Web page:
Whether you're a fan of Indiana Gov. Mike Pence, you have to admit it can't really be all that easy to be sharing a ticket with someone like Republican presidential candidate Donald Trump. Trump, after all, is famous for his off-the-cuff (and often controversial) remarks and positions, which Pence is then expected to defend and agree with. And for the most part, he does — something which Democratic vice presidential candidate and Virginia Sen. Tim Kaine repeatedly took him to task for during their televised debate Tuesday night. But during the broadcast, voters learned that Mike Pence's Syria plan is different from Donald Trump's in some really significant ways, and honestly, that's not only surprising, but also kind of confusing, too.
Since being announced as Trump's running mate, Pence has mostly appeared happy to support Trump's policies and reassure the American public that he is going to be a fantastic president. But based on his commentary last night, it's become clear that the two men appear to disagree on at least one important thing: Russia's involvement in Syria. Trump has been widely criticized for his optimistic views about Russian president Vladimir Putin, and by extension, the role that Russia is playing in the Syrian civil war. But according to NBC News, Pence doesn't look very favorably on Putin at all, going as far as to say that "the provocations by Russia [in Syria] need to be met with American strength," and that "the United States of America should be prepared to use military force" against the regime of Syrian president Bashar al-Assad, which Russia supports.
Pence's hard-lined approach to Russia and Syria wouldn't necessarily be so unexpected except for the fact that Trump has remained almost neutral so far, previously saying that he'd prefer to wait and "see what happens," before endorsing any kind of concrete plan, according to The Telegraph. While Trump has been happy to speak about his desire to “knock the hell out of” ISIS in Syria, according to The Washington Post, he's specifically avoided discussing his position on Assad and the Syrian civil war.
And when it comes to Putin, many of Trump's comments have even been favorable; according to The Telegraph, he recently referred to Putin's policy in Syria as "a wonderful thing," and that "in terms of leadership, [Putin's] getting an A, and our president is not doing so well." Under Putin, Russia has been supporting Assad's Syrian government for the past year, launching air strikes and bombings that are estimated to have killed almost 4,000 civilians, so far, according to BBC News.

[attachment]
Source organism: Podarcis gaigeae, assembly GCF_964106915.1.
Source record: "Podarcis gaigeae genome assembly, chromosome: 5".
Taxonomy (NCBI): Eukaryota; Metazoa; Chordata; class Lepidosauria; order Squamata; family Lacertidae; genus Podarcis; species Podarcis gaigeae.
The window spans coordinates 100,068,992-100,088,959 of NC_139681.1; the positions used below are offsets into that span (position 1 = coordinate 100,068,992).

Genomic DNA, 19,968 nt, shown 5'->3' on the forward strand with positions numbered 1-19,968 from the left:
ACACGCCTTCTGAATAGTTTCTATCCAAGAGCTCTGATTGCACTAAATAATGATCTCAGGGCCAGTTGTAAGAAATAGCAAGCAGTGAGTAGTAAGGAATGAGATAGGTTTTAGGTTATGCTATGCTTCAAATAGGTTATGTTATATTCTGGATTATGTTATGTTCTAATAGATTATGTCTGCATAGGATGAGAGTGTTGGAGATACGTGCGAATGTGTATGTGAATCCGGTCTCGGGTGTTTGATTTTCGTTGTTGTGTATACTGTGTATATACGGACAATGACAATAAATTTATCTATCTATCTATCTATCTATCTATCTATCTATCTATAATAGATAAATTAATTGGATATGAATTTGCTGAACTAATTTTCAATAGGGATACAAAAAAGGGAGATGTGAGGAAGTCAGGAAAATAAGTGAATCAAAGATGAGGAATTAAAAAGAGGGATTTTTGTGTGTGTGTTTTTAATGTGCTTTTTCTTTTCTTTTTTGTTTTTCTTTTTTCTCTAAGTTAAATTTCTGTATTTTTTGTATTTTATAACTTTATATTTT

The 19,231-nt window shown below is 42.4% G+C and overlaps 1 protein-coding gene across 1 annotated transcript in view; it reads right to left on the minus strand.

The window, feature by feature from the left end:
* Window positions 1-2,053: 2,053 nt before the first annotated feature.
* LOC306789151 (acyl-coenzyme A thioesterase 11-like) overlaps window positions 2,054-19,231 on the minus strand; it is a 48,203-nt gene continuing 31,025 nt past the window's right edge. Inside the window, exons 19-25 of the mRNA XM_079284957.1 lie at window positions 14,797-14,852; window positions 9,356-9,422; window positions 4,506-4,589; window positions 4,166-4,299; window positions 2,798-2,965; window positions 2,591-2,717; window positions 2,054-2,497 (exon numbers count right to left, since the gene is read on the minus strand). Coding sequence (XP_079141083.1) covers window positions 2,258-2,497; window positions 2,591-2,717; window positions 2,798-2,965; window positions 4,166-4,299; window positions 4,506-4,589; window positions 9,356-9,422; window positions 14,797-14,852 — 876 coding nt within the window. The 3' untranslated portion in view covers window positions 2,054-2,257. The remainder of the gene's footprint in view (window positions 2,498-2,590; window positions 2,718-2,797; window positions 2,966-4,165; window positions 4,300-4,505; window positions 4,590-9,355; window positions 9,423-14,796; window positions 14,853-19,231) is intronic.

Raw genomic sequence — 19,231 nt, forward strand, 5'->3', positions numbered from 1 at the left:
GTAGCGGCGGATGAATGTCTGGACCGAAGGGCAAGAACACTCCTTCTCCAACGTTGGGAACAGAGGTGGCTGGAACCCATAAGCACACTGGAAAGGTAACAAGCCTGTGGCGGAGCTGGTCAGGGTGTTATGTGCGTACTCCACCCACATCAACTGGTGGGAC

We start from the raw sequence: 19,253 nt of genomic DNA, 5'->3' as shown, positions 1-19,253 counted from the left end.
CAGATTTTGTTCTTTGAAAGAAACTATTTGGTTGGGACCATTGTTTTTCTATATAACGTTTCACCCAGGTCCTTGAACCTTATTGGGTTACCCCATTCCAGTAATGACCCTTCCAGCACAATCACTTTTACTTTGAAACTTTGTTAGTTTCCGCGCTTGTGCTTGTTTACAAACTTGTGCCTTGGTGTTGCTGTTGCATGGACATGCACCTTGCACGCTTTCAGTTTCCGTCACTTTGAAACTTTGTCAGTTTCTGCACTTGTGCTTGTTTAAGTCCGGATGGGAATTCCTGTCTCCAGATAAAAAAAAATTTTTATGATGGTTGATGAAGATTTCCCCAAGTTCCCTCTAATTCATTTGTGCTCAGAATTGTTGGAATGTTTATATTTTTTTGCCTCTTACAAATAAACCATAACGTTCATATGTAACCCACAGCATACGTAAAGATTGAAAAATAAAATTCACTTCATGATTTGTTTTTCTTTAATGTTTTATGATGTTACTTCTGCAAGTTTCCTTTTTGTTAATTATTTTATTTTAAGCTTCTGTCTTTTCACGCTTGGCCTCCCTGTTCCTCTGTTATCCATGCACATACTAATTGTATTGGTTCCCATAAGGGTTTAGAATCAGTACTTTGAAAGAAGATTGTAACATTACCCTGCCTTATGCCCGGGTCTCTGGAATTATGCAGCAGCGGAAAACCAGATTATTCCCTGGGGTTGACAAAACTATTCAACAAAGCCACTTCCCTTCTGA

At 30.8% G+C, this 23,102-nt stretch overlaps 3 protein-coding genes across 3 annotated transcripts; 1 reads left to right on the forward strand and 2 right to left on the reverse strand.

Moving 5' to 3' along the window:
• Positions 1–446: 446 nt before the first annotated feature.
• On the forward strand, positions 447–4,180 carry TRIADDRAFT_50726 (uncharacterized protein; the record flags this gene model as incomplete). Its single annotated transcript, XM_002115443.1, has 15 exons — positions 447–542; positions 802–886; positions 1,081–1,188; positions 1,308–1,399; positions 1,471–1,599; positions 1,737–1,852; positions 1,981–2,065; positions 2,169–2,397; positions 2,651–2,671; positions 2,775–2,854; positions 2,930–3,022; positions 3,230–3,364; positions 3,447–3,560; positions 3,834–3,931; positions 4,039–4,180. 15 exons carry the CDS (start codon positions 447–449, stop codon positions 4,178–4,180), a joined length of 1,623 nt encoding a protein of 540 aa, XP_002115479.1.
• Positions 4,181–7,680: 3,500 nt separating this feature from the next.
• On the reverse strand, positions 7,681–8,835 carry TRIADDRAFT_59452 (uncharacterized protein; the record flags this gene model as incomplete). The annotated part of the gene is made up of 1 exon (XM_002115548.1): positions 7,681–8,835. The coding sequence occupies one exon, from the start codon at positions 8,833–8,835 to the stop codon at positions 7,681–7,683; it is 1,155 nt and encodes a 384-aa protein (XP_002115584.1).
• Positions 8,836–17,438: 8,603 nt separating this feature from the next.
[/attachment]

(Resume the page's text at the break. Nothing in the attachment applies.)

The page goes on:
Trump, on the other hand, has been hesitant even to criticize Assad. According to Vox, Trump told MSNBC in May that he would "have stayed out of Syria and wouldn't have fought so much for Assad, against Assad," and that "[America has] bigger problems than Assad." And, according to The Telegraph, Trump has even praised Assad in the past, saying, "I’m looking at Assad and saying, ‘Maybe he’s better than the kind of people that we’re supposed to be backing'."
In February, a UN inquiry found that the Assad regime was responsible for "massive and systematized violence," and that it was responsible for far more deaths than ISIS militants or other jihadist groups, according to The Independent. The inquiry also accused Assad of committing "the crimes against humanity of extermination; murder; rape or other forms of sexual violence; torture; imprisonment; enforced disappearance and other inhuman acts."
According to The Washington Post, Pence's plan for Syria includes "establishing safe zones" — aka a no-fly zone — with the help of American allies, which is a much more aggressive plan than anything Trump has backed so far. And yet, instituting a no-fly zone in Syria would be risky, and would be a huge military operation that could further escalate the violence and possibly lead to "an armed clash between American and Russian or Syrian forces," according to The Huffington Post. Perhaps most interestingly though, while Trump has not said he supports a no-fly zone in Syria, Democratic presidential nominee Hillary Clinton has actually said that she does, which, strangely, suggests that Pence might actually have more in common with Clinton's plan for Syria than he does with Trump's, at least based on the candidates' public commentary. (In contrast, President Obama has not been in favor of a no-fly zone in Syria, according to NBC News.)
Ultimately though, it seems like the question now becomes, how much will Pence's opinions about Syria actually influence Trump's policy if he were to become president? It's hard to tell, especially with someone like Trump who can be unpredictable, and who historically hasn't always been specific or forthcoming with his actual plans for the country. As the The Huffington Post noted, it's possible that Trump intends on following Pence's lead on domestic and foreign policy issues. But it's also possible that Pence's plan will fall on deaf ears if Trump disagrees — or even that Pence only opted to take such a hard-line stance to appease Republican voters who were unhappy about Trump's noncommittal approach to Syria and Russia. Either way, it looks as though we'll only find out for sure if Trump gets elected in November, with Pence at his side.